There are a lot of myths that surround the solar industry. Part of this is because it is a variable technology that has been used to power everything from construction warning signs to space stations to Walmart. Plus, the industry has a long history surrounding tax incentives, rebates, feed in tariffs and, sometimes, the lack of all of these. Today, I hope to put some of the myths surrounding solar to rest.
This one used to be true, back in the day, so its no wonder people still hold it as fact. That said, it is still a myth with today's solar applications. Cabins, boats, RVs and the like used to be the main reason people got a solar system. Wherever utility lines didn't run but power was needed, solar was the solution. These battery systems are called 'off grid' applications. Solar panels charge batteries and you have power for cloudy days and nighttime. They are still relevant systems, as long as grid power isn't currently available. However, if your home or business is already getting power from "the grid," you don't need to go "off grid" to reap the rewards of solar. Solar systems with the utility grid already in place is called "grid tie." Grid tie uses no batteries. None. Solar produces electricity that's used in the home and, if it's more than what the home needs, it turns the utility meter backwards. This excess power gets saved in the utility grid for rainy days and nights, when solar doesn't produce. After a year of this give and take, putting extra solar into the grid, then taking it back out when you need it, can produce a year-end electricity usage from the power company of zero.
Solar panels certainly work better when its sunny out but they also work better when it's cold out, just like any electronics. The prime condition for a solar panel to perform in is a cold, sunny, winter day in the high elevations. You can't get much better than that. That said, we have 3 other seasons and many places where solar is installed that is at sea level and maybe doesn't ever see winter. Solar panels produce power even in lower light conditions, such as cloudy weather and early morning. Some panels are actually designed to work better in these hot or low-light conditions, such as the SunPower brand solar panels, which incorporates a patented design called Maxeon Technology. This technology translates as less efficiency lost every day due to heat or cloudy conditions, meaning more power actually gets made using the same size panel as a comparable, less efficient model. The high heat situation is especially important for Grand Junction applications, where the summer days are long and hot.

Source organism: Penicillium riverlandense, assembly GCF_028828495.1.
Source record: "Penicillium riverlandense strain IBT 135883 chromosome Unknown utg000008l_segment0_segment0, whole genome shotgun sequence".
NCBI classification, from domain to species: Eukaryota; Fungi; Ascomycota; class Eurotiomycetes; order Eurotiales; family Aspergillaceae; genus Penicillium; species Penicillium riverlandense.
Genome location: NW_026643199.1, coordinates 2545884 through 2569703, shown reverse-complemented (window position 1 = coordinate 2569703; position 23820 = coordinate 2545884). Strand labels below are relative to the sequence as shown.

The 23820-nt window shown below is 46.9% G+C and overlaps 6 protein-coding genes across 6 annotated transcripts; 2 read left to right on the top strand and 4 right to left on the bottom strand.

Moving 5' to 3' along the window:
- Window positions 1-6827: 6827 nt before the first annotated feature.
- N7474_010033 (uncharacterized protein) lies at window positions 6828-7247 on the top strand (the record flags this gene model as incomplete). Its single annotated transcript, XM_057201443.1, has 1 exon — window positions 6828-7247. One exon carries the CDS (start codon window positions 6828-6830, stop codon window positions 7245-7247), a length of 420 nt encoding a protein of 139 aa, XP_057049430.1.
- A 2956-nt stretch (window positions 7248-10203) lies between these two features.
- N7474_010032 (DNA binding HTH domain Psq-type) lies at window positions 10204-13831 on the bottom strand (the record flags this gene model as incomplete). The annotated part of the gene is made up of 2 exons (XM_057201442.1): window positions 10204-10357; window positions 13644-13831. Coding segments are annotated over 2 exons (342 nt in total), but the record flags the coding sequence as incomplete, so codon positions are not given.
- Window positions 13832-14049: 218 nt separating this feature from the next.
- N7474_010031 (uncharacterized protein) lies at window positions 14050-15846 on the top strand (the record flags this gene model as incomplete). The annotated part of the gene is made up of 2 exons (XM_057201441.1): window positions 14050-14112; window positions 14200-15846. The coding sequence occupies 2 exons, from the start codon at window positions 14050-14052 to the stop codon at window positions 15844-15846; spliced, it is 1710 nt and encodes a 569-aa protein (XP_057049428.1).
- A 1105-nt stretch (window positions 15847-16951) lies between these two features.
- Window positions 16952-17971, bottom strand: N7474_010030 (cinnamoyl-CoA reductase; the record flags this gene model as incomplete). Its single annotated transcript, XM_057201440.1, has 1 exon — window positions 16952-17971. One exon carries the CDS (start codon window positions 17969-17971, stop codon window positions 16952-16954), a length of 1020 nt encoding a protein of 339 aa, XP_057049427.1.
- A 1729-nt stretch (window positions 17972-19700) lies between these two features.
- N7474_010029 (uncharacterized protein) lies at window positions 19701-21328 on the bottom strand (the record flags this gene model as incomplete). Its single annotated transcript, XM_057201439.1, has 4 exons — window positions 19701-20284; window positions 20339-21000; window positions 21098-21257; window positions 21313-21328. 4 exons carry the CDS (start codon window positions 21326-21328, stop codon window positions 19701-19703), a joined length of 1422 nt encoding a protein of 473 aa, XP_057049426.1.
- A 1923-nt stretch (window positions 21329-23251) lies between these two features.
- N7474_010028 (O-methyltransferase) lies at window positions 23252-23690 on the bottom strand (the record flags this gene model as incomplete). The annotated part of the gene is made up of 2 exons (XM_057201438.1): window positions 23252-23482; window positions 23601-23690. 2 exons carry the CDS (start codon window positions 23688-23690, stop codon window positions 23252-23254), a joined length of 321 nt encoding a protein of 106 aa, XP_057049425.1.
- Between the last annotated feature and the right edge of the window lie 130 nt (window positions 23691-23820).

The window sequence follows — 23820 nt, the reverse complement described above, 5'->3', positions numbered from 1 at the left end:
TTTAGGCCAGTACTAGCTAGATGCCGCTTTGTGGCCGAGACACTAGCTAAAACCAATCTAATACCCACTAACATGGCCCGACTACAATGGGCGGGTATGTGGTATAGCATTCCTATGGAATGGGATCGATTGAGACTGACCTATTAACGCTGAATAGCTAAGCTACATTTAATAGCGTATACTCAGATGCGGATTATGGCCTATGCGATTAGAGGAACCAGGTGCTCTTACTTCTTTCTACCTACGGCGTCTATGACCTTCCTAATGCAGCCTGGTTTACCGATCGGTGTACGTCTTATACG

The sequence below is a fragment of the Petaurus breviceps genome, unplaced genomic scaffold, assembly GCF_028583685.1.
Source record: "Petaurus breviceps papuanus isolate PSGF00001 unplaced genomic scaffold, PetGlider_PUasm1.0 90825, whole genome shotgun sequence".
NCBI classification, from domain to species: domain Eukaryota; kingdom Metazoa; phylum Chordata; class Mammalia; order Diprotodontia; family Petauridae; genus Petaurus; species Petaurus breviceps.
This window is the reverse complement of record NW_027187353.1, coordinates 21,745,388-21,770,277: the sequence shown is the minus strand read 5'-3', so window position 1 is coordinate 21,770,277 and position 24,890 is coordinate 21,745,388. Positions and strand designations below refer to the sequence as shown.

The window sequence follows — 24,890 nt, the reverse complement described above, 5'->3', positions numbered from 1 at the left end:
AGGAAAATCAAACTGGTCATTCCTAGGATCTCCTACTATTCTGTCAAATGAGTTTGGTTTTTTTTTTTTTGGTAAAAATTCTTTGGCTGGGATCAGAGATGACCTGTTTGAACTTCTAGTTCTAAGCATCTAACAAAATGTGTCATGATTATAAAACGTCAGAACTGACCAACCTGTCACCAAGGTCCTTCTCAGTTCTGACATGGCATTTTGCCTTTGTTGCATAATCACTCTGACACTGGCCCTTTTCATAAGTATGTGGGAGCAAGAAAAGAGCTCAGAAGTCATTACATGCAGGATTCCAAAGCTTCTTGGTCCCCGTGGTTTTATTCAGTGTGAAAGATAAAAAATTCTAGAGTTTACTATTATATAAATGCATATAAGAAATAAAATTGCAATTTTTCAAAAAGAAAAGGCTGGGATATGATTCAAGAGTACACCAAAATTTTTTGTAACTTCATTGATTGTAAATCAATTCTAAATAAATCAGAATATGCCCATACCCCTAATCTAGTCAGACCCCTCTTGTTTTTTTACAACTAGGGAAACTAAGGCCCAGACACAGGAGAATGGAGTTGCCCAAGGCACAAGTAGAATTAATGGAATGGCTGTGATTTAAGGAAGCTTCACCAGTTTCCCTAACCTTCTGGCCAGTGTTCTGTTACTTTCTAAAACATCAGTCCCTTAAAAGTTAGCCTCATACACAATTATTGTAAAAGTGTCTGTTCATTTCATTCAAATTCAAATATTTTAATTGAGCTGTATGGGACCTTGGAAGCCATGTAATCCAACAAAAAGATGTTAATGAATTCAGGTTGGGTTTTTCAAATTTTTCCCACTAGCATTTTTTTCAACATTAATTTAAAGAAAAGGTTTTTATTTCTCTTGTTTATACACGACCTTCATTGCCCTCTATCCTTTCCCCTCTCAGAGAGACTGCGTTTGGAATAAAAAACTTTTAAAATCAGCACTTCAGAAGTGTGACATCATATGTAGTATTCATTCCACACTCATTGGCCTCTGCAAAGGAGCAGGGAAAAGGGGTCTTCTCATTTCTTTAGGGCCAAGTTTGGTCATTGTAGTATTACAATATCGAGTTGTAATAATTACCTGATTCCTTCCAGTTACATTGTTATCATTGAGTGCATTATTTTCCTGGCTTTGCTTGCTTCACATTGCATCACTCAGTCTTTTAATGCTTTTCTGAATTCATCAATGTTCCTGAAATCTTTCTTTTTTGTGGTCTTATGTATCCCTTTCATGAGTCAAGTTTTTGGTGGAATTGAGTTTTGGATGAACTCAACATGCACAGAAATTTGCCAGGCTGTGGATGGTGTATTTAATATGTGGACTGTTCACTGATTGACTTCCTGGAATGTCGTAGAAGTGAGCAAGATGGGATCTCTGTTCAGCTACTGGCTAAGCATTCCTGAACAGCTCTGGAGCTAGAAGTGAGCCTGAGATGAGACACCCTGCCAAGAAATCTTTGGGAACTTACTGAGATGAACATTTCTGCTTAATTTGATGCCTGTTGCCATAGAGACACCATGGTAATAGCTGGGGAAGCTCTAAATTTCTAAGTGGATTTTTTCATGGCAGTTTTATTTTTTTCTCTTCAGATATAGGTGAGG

First, review the last myth we just talked about. Second, Germany has the same solar radiation access as Alaska but has installed more solar than all of the United States. In Minnesota, the design simply incorporates more ways to shed snow and higher tilt angle due to latitude. Otherwise, it cranks away nicely there.
I could make the argument here that gas wells and coal mining looks ugly too, it's just not found in your backyard as often. However, I agree that a lot of solar systems that used to be installed and, unfortunately, still do get installed by some contractors, certainly do look ugly. This is the fault of the contractor rather than the product, though. Solar panels can easily be flush mounted to east, south or west roofs (south being the most efficient) and don't have to be picked up at funny angles to work. Solar can even be used in dual purpose applications, such as a carport (you may have seen FCI Constructor's solar carport on I-70B Loop) or as an awning. Some solar panels, such as SunPower panels, are all black to be more aesthetically pleasing and easier to integrate with roofs.
Colorado's solar access laws, which date back to 1979, prohibit any residential covenants that restrict solar access. HB 1270 of 2008 extended the law to protect installations of wind turbines that meet the state's interconnection standards, and certain energy-efficiency measures including awnings, shutters and other shade structures, garage fans, energy-efficient outdoor lighting, retractable clotheslines, and evaporative coolers. Some exceptions are made to allow for aesthetic requirements that do not significantly increase the cost of the device or decrease its performance.